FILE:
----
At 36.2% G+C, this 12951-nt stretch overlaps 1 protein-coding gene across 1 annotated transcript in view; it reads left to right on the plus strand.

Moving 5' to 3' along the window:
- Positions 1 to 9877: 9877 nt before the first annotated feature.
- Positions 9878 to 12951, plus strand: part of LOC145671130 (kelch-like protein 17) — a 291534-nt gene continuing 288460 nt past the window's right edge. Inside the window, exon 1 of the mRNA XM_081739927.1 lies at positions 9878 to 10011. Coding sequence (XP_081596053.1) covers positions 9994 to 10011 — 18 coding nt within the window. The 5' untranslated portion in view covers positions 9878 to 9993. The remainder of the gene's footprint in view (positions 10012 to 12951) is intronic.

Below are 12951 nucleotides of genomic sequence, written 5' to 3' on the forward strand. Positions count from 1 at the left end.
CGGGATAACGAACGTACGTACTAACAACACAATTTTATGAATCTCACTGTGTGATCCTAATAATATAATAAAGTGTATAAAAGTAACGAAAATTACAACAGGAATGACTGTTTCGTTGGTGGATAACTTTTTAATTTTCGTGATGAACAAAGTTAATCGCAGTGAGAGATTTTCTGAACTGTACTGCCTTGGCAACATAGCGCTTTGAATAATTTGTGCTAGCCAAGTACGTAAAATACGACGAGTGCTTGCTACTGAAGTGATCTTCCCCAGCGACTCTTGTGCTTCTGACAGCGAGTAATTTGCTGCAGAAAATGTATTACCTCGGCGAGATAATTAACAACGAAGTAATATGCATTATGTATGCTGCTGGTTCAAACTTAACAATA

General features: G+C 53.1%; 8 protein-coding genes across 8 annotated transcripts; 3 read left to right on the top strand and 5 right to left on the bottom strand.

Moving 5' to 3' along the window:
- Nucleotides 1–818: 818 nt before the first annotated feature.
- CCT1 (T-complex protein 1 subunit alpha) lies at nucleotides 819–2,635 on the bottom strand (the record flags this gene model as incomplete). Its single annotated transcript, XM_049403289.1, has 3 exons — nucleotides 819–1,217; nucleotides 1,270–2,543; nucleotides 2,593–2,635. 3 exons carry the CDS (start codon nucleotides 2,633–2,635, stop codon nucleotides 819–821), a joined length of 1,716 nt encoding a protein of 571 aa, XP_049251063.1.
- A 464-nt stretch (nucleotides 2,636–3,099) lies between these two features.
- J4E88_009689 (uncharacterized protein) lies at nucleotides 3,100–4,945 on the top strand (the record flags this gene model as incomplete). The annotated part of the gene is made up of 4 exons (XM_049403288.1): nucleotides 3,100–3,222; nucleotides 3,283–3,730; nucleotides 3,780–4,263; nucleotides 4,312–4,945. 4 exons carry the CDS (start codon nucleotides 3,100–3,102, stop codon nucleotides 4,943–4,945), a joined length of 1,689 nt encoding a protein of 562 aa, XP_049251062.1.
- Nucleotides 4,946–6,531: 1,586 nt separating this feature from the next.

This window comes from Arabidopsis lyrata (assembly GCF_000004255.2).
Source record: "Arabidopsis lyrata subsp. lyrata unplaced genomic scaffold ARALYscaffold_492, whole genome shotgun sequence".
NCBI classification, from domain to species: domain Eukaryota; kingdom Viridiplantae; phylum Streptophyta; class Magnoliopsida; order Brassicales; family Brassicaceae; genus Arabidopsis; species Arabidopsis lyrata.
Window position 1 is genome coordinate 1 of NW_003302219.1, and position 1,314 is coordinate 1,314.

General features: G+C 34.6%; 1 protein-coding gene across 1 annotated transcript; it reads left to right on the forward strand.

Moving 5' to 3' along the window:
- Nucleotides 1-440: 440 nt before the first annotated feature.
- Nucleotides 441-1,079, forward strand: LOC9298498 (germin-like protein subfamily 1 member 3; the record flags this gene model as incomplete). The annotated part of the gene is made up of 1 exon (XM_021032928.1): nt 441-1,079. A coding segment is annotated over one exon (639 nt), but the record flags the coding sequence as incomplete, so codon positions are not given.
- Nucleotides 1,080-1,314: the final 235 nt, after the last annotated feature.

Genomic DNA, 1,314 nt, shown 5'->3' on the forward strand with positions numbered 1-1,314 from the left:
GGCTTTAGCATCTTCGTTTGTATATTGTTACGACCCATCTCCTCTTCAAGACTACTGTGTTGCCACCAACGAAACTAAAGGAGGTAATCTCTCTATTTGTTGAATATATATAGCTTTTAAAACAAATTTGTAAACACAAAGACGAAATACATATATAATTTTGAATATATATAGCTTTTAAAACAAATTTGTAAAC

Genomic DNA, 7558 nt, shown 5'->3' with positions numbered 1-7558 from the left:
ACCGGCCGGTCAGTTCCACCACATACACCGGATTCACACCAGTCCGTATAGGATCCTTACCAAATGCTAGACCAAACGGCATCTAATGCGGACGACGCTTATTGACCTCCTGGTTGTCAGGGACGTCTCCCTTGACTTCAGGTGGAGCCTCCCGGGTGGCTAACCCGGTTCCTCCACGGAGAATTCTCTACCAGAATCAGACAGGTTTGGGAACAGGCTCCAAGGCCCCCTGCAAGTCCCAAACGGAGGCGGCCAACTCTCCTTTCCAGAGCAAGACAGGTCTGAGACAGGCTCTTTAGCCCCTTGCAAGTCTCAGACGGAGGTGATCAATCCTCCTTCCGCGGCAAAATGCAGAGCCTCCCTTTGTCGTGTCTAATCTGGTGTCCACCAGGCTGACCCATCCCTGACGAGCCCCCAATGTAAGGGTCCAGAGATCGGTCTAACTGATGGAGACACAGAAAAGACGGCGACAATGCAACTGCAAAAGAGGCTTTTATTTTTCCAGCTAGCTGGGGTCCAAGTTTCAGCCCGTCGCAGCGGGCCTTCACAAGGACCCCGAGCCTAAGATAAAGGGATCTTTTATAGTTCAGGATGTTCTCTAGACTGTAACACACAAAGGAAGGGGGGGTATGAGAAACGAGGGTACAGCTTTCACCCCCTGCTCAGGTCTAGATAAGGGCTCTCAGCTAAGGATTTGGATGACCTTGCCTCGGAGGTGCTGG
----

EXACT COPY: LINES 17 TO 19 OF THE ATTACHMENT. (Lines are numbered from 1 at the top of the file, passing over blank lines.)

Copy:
Window position 1 is genome coordinate 1 of NW_003302219.1, and position 1,314 is coordinate 1,314.

General features: G+C 34.6%; 1 protein-coding gene across 1 annotated transcript; it reads left to right on the forward strand.

Moving 5' to 3' along the window: